(Image courtesy of EU Humanitarian Aid and Civil Protection under a Creative Commons license.)
Journalists around the world are scrambling to cover the deadliest Ebola outbreak in history, which is tearing its way through West Africa.
As of July 27, the World Health Organization, in partnership with the Ministries of Health in Guinea, Sierra Leone, Liberia and Nigeria, had announced a cumulative total of 1,700 suspected or confirmed cases of Ebola virus disease and 932 deaths.
First discovered in 1976, Ebola is a highly infectious virus that leads to flu-like symptoms and severe internal bleeding. It is spread through close contact with the blood or other bodily fluids of an infected person. For those who contract the virus, the survival rate is very low; between 60 and 90 percent of people who develop Ebola will die from it.
For journalists on the ground covering the story, the risks run high. “You can’t really control where you are or what to do to avoid getting infected,” Spanish photographer Samuel Aranda, who was on assignment for the New York Times in Guinea last week, told TIME. “It was scary, and sad.”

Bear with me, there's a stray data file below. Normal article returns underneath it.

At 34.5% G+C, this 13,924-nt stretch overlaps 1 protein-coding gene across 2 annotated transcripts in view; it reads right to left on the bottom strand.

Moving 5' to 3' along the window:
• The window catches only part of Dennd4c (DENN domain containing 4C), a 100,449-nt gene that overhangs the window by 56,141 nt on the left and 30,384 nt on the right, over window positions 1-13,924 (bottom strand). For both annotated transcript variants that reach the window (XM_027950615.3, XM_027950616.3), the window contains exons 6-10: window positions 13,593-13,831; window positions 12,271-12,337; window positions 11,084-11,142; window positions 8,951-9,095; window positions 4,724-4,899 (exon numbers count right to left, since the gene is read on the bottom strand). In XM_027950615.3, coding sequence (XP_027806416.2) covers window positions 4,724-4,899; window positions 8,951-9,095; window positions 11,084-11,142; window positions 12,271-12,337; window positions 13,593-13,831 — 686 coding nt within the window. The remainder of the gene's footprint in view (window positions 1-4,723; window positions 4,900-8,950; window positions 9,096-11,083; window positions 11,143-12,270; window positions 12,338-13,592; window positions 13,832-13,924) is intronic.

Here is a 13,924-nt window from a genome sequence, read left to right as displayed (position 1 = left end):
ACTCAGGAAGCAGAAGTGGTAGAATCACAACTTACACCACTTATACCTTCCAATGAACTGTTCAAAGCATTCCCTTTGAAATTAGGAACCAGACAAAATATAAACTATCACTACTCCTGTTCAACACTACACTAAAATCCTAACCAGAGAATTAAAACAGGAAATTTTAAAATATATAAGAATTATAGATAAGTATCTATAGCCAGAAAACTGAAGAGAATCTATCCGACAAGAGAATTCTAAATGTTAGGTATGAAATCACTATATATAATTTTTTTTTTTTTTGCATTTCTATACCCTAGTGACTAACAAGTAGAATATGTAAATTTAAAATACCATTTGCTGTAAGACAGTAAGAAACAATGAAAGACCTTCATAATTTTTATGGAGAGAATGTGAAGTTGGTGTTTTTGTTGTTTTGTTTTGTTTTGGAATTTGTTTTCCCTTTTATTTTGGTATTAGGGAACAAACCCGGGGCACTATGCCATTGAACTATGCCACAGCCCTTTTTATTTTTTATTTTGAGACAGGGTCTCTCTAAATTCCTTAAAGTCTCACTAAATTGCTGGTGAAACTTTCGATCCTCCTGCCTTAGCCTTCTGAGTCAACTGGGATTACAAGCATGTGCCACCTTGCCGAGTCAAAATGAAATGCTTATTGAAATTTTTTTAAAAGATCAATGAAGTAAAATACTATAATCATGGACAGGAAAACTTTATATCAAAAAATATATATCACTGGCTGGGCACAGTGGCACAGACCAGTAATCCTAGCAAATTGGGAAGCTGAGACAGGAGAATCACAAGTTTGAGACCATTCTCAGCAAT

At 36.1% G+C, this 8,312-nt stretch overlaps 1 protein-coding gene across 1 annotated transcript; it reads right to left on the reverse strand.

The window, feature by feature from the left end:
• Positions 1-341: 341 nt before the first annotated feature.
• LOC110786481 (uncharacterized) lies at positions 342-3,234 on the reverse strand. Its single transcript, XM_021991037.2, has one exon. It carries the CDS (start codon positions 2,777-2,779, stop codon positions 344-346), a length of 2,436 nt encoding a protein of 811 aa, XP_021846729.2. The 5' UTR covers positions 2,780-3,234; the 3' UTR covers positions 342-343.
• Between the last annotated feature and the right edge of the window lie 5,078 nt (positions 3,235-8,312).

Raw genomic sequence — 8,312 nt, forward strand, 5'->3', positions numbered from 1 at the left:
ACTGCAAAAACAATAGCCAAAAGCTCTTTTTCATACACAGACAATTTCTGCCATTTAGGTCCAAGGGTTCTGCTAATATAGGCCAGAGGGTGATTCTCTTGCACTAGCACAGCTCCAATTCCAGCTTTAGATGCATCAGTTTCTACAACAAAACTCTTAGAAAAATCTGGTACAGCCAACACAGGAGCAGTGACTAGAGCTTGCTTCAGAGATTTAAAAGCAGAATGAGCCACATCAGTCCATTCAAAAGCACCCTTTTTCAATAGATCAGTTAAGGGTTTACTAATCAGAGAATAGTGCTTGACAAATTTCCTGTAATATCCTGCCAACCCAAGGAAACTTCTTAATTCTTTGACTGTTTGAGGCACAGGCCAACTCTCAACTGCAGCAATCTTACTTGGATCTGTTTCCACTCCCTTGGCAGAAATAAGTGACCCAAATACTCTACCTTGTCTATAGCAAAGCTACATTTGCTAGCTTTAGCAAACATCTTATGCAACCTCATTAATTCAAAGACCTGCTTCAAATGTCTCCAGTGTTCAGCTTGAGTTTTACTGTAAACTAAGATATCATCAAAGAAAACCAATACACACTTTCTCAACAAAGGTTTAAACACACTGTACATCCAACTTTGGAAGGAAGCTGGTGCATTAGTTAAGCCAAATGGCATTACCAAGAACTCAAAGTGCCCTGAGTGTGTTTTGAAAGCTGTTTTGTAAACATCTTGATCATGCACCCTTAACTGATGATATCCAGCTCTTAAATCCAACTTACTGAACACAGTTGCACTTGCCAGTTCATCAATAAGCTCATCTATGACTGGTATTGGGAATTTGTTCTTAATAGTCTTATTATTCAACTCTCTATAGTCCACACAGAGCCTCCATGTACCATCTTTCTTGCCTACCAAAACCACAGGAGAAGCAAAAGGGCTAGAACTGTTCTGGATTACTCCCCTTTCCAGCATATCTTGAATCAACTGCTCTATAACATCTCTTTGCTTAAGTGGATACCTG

Governments, even where there are few or no cases, are struggling to prevent the spread of the virus, for which there is no cure. In Nigeria, officials are searching for people who may have had contact with the country's sole victim so far, but "the bigger concern now is about preparedness for managing crises," ICFJ Knight International Journalist Fellow Cece Fadope, told the International Journalists' Network (IJNet).
Weak health infrastructure, a lack of professionals available to treat patients, as well as fear or mistrust of foreign health workers could heighten the spread of the disease. Because of the way Ebola is contracted, family members and health care workers at the scene are most at risk.
I recently compiled a list of resources to consult when reporting on Ebola, published on IJNet.org. To access those resources, click here.